Your car will likely be the greatest financial loss, especially if it was declared a total loss. The loss of your car is covered under the auto damage portion of the claim. It includes damage to any items that are considered part of the car, such as your car stereo. Non-auto property damage is listed separately, and it can include car accessories like a GPS system, spare tire, or child safety seat. Know that child safety experts recommend replacing child safety seats after each moderate to severe accident—even if the seat doesn’t show signs of damage.
The items you’re wearing at the time of the car accident can be surprisingly valuable. Even if you weren’t wearing designer clothes that sustained damage, you may have been wearing eyeglasses, a hearing aid, or dentures. If you need to repair or replace these items, you can request compensation for them.
Anything you tossed on the passenger seat or backseat can become airborne during a car accident. Since personal belongings like laptops weren’t designed to survive a short flight, they’ve likely sustained damage. Before filing your claim, carefully check for damage to items like cameras and cellphones.
Your lawyer will ask you for evidence of the damage. Photos will typically suffice. If the damage isn’t visibly apparent, you may need to take the item to an expert. For example, a computer repair specialist could provide a notarized statement to prove that your laptop is no longer functional. Items that are difficult to put a price on may need to be professionally appraised.
Although post-traumatic stress disorder (PTSD) is strongly associated with combat veterans, people of all ages and backgrounds can develop it—including residents of the Baltimore area who have been involved in car accidents . PTSD is a serious mental health disorder that warrants the attention of a medical professional. Since behavioral healthcare services can be expensive, and aren’t always covered by insurance, your family may decide to talk to an injury lawyer about the merits of seeking compensation from the at-fault party.
Unlike many mental health disorders, PTSD has an identifiable cause. It always stems from exposure to a traumatic, frightening, or dangerous event, such as the following:
- Being in a war zone
- Experiencing the death of a loved one
- Seeing a dead body
- Surviving a major car accident
- Being trapped in a car after an accident
The symptoms of PTSD linger well beyond the event itself, and they can last past the time it takes the person to physically recover. PTSD does not indicate any character flaws or lack of willpower. It isn’t possibly to simply “snap out of it.” PTSD is a real medical condition that requires expert treatment.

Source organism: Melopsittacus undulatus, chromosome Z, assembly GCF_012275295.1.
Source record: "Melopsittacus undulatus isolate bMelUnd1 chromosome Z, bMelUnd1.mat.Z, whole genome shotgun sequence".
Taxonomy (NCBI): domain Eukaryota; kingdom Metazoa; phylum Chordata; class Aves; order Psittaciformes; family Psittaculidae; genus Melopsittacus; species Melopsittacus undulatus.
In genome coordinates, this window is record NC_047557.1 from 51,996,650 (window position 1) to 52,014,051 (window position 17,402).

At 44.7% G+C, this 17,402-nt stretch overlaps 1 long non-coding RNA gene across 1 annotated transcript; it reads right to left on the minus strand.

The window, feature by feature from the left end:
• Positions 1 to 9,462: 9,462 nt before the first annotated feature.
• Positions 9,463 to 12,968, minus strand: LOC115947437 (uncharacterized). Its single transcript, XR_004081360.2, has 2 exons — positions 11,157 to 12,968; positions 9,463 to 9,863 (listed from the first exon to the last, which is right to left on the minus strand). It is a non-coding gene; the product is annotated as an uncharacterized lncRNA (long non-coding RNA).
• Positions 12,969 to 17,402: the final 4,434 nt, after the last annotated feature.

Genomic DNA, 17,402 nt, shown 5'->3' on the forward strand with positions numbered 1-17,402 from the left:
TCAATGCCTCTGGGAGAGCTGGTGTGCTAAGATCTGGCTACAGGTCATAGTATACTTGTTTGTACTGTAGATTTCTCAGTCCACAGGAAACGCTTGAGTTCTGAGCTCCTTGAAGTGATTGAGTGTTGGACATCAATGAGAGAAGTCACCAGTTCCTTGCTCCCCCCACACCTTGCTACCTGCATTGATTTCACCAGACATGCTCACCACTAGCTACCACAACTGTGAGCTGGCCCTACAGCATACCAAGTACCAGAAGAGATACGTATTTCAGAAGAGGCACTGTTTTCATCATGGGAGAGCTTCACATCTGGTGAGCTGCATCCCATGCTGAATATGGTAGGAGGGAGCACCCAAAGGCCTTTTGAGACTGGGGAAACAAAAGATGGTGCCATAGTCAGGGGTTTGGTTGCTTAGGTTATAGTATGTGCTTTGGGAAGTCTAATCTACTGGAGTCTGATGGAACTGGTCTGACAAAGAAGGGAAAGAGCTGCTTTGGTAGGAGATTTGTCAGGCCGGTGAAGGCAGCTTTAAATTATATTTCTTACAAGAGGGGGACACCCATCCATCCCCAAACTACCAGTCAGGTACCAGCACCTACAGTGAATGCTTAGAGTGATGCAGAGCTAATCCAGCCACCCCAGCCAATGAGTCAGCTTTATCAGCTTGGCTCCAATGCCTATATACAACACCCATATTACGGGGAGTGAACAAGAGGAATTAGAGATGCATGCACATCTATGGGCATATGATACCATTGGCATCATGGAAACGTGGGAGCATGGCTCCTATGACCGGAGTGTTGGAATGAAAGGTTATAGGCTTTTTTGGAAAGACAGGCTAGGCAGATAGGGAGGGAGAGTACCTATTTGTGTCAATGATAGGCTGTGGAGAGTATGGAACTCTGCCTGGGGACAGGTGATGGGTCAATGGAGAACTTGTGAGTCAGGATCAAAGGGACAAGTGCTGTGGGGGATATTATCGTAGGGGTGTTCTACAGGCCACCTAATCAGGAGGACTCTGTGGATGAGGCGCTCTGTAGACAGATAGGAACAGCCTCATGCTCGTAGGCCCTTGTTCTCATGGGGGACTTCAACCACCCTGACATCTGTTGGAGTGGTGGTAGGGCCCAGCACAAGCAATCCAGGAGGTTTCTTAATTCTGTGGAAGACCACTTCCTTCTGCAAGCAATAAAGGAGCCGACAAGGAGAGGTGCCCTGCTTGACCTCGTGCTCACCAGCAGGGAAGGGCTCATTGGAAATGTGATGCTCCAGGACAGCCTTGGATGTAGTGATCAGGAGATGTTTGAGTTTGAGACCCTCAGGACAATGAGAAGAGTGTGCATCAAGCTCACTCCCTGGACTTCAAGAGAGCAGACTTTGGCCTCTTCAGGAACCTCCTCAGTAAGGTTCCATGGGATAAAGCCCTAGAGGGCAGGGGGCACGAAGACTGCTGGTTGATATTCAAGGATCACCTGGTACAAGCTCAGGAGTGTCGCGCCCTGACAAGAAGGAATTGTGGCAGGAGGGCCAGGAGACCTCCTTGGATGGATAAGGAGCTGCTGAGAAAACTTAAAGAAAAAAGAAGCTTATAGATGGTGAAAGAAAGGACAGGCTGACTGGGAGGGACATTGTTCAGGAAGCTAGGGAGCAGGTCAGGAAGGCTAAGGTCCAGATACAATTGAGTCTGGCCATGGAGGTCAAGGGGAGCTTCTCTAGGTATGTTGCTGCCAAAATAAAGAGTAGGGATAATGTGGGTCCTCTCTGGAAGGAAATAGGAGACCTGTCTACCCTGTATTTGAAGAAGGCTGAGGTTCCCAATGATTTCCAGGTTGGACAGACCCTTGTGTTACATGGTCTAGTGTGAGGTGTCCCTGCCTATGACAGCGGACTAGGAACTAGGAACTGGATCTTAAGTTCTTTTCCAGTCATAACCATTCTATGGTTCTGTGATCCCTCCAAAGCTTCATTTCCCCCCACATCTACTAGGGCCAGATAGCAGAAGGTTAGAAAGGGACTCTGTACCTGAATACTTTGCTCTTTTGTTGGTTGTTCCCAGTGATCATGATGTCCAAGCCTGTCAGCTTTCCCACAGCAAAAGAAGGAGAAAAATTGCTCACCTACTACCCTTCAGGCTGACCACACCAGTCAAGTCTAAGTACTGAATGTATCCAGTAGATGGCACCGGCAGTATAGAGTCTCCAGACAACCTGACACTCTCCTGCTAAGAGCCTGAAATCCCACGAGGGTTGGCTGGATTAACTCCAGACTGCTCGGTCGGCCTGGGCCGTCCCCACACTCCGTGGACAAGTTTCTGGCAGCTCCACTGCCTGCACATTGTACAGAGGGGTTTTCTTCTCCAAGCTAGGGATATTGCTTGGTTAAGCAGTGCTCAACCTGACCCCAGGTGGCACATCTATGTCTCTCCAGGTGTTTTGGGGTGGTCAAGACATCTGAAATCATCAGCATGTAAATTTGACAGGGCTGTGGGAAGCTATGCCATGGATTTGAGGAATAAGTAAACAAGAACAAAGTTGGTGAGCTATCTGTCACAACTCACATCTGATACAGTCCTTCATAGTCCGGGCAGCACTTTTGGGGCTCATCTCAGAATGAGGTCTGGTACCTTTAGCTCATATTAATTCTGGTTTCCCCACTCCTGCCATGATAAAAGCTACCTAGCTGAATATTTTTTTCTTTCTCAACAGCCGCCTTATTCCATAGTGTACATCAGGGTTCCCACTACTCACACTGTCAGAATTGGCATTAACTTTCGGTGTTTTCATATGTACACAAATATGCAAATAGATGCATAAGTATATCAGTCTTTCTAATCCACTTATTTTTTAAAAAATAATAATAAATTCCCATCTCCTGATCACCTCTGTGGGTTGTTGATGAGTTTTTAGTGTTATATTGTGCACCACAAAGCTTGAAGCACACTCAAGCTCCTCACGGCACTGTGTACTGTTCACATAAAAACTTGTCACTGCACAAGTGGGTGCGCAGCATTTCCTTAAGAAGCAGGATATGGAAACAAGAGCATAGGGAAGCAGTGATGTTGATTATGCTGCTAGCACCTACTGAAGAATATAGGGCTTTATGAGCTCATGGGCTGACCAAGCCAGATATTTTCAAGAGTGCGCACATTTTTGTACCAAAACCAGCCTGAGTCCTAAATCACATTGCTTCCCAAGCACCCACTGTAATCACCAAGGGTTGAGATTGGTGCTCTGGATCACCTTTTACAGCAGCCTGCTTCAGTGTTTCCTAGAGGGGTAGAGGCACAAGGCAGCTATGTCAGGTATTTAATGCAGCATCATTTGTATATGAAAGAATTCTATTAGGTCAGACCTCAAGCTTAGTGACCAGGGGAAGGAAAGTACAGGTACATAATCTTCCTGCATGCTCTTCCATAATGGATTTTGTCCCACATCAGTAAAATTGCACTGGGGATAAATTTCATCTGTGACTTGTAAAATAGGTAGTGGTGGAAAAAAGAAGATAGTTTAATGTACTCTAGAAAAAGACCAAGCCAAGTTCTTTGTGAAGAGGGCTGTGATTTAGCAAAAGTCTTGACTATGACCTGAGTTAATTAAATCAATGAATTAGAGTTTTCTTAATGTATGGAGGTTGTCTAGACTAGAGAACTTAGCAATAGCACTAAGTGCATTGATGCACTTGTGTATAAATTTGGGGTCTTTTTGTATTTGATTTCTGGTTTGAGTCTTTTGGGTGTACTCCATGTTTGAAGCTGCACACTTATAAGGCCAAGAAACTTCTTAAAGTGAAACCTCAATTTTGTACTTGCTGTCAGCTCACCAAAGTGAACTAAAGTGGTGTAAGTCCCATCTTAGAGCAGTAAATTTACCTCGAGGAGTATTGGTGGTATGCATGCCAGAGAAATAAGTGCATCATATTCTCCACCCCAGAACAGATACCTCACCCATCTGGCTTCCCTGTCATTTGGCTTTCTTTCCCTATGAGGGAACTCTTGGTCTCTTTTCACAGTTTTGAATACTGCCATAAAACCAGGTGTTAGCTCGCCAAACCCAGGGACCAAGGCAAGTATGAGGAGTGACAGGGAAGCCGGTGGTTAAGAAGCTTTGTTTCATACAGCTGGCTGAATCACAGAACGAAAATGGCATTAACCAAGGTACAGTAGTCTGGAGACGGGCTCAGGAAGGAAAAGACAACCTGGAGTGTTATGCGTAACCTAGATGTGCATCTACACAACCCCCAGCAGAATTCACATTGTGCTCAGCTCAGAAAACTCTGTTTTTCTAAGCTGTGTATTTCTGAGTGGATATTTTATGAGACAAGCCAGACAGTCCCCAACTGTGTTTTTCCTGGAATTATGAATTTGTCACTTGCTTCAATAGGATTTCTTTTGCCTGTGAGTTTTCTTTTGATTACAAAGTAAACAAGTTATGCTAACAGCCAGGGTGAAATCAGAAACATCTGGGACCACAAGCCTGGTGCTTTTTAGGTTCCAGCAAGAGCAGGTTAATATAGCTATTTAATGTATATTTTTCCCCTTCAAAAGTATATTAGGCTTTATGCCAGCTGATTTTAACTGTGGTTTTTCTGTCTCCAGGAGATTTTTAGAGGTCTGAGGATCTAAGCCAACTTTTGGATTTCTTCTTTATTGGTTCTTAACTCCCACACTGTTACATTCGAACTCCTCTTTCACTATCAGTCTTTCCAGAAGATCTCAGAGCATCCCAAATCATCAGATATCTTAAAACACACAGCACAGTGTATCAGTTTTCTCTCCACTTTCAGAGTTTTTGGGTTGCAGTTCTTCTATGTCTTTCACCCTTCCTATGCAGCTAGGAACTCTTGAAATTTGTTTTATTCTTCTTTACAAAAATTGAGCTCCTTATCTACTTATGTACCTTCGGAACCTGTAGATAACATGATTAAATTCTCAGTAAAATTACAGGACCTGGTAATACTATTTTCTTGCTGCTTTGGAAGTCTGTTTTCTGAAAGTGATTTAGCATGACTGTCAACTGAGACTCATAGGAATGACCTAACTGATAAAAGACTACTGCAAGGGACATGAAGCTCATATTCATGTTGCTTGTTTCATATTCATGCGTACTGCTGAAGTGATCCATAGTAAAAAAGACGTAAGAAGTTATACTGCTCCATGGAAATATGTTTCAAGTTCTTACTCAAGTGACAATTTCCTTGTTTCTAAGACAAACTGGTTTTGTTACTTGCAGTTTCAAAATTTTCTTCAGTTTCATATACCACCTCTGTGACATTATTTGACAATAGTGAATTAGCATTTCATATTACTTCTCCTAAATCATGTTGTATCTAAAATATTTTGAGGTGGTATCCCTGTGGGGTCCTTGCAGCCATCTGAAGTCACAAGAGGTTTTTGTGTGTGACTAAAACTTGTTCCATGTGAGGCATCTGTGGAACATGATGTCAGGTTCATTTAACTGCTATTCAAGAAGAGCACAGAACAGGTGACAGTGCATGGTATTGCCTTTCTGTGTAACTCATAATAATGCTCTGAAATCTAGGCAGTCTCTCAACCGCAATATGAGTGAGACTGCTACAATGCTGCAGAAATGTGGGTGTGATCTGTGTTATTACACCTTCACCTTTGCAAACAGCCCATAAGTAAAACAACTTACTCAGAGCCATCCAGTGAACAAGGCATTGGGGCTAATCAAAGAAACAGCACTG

The signs and symptoms of PTSD can be chronic or short-lived, and not everyone experiences the same symptoms. Usually, symptoms begin within three months of the event. The signs of PTSD are grouped into categories. An official diagnosis requires the individual to experience the following for at least one month:
- One or more re-experiencing symptoms
- One or more avoidance symptoms
- Two or more cognition and mood symptoms
- Two or more arousal and reactivity symptoms
Re-experiencing symptoms are those that involve reliving the trauma. They include flashbacks, nightmares, and frightening thoughts that are impossible to control. Avoidance symptoms occur when the person tries to avoid places, objects, or activities that remind him or her of the event. For example, a car crash survivor might become incapable of getting in a car. Arousal and reactivity symptoms include:
- Angry outbursts
- Difficulty sleeping
- Feeling tense
Lastly, cognition and mood symptoms include:
- Memory loss
- Negative thought patterns
- Withdrawal from previously enjoyed activities
Getting Treatment for PTSD
Treatment is best begun as soon as possible. After a loved one survives a car accident, families should be alert to the potential signs of PTSD. Its treatment is usually a combination of medications, such as antidepressants, and psychotherapy.
The steps you take after a car accident in Baltimore can have a significant impact on your ability to file an accident injury lawsuit in the future. Watch this video to prepare yourself to act if an accident happens to you.
In the immediate aftermath of the car accident, the first priority is getting emergency medical attention if necessary. Call the police to the scene of the accident, and document the location, make and model of other vehicles, and road conditions, using photos if possible. Exchange information with the other driver, but don’t discuss the details of the collision. Go the hospital or your doctor for an exam after the accident, even if you don’t think you’re injured. Some common car accident injuries, like whiplash, don’t cause symptoms right away, so it’s important to see a doctor for diagnosis and to document the injuries as soon as possible.
If you are living with low vision or blindness, you could qualify for Social Security disability benefits. However, the qualification requirements are strict and the procedure is lengthy, so it is helpful to have an experienced attorney in Baltimore to assist during the approval process. Here is what you need to know about applying for disability benefits for low vision or blindness.
How does the Social Security Administration define blindness?
In order to be considered blind under Social Security guidelines, you must not be able to correct your vision to better than 20/200 in your better eye for a period of at least 12 months or a period that is expected to last for at least 12 months. Alternatively, you can have a visual field of 20 degrees or less in your better for the same time period. If your vision doesn’t meet the definition of blindness but you have low vision that prevents you from working either alone or in conjunction with other health issues, then you still may be eligible for benefits.